NEW DELHI (Reuters) - The Madras High Court on Wednesday asked the federal government to ban Chinese video app TikTok, saying it was “encouraging pornography”.
Created by Beijing Bytedance Technology Co, TikTok allows users to create and share short videos with special effects. It has become hugely popular in rural India, home to most of the country’s 1.3 billion people.
Jokes, clips and footage related to India’s thriving movie industry dominate the platform, along with memes and videos in which youngsters, some scantily clad, lip-sync and dance to popular music.
Speaking to Reuters in February, the IT minister of Tamil Nadu described some of its more suggestive dance content as “unbearable”, while a Hindu nationalist group close to the Bharatiya Janata Party (BJP) has called for the app to be banned.
Also in February, the BJP’s chief of information technology, Amit Malviya, said the party was tracking TikTok conversations and called it “a brilliant medium for creative expression”.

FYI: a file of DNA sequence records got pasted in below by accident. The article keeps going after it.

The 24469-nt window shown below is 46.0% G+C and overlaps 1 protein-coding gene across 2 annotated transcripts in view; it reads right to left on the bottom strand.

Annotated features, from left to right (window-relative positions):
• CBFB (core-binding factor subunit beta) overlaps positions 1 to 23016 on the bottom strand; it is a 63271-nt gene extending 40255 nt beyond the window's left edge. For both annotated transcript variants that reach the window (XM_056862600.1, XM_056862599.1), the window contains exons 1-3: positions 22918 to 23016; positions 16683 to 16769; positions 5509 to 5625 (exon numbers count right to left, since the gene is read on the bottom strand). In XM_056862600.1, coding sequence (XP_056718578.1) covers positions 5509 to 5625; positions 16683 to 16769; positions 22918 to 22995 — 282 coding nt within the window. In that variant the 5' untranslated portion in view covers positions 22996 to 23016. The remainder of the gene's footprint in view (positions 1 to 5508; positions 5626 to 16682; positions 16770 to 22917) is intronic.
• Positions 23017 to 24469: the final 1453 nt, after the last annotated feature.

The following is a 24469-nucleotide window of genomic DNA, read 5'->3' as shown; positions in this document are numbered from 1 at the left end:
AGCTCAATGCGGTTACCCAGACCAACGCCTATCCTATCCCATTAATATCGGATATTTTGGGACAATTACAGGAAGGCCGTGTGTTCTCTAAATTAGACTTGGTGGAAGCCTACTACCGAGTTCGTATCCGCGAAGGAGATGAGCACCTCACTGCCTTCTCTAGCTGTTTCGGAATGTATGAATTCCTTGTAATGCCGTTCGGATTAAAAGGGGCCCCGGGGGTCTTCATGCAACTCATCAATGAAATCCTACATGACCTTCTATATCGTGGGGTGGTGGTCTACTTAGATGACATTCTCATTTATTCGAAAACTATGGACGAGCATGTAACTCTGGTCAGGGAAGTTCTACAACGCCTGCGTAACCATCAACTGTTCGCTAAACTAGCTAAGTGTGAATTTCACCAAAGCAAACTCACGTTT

The Madras High Court, which has been hearing a public interest litigation against the app, on Wednesday said children who were using TikTok were vulnerable to exposure to sexual predators.
“Inappropriate” content was TikTok’s “dangerous aspect”, the court said in an order seen by Reuters, adding that “there is a possibility of the children contacting strangers directly”.
A TikTok spokesman told Reuters the company was committed to abiding by local laws and was awaiting a copy of the court’s order, following which it would take appropriate action.
“Maintaining a safe and positive in-app environment ... is our priority,” he said.
India’s federal IT ministry did not immediately respond to a request for comment.
As well as asking the government to ban the application and prohibit its downloads, the court said TikTok videos should not be broadcast by media.
TikTok, whose video-only interface makes it less elaborate and easier to use than platforms such as Facebook or Twitter, has been downloaded more than 240 million times in India, according to app analytics firm Sensor Tower.
Reporting by Sudarshan Varadhan and Aditya Kalra; editing by John Stonestreet
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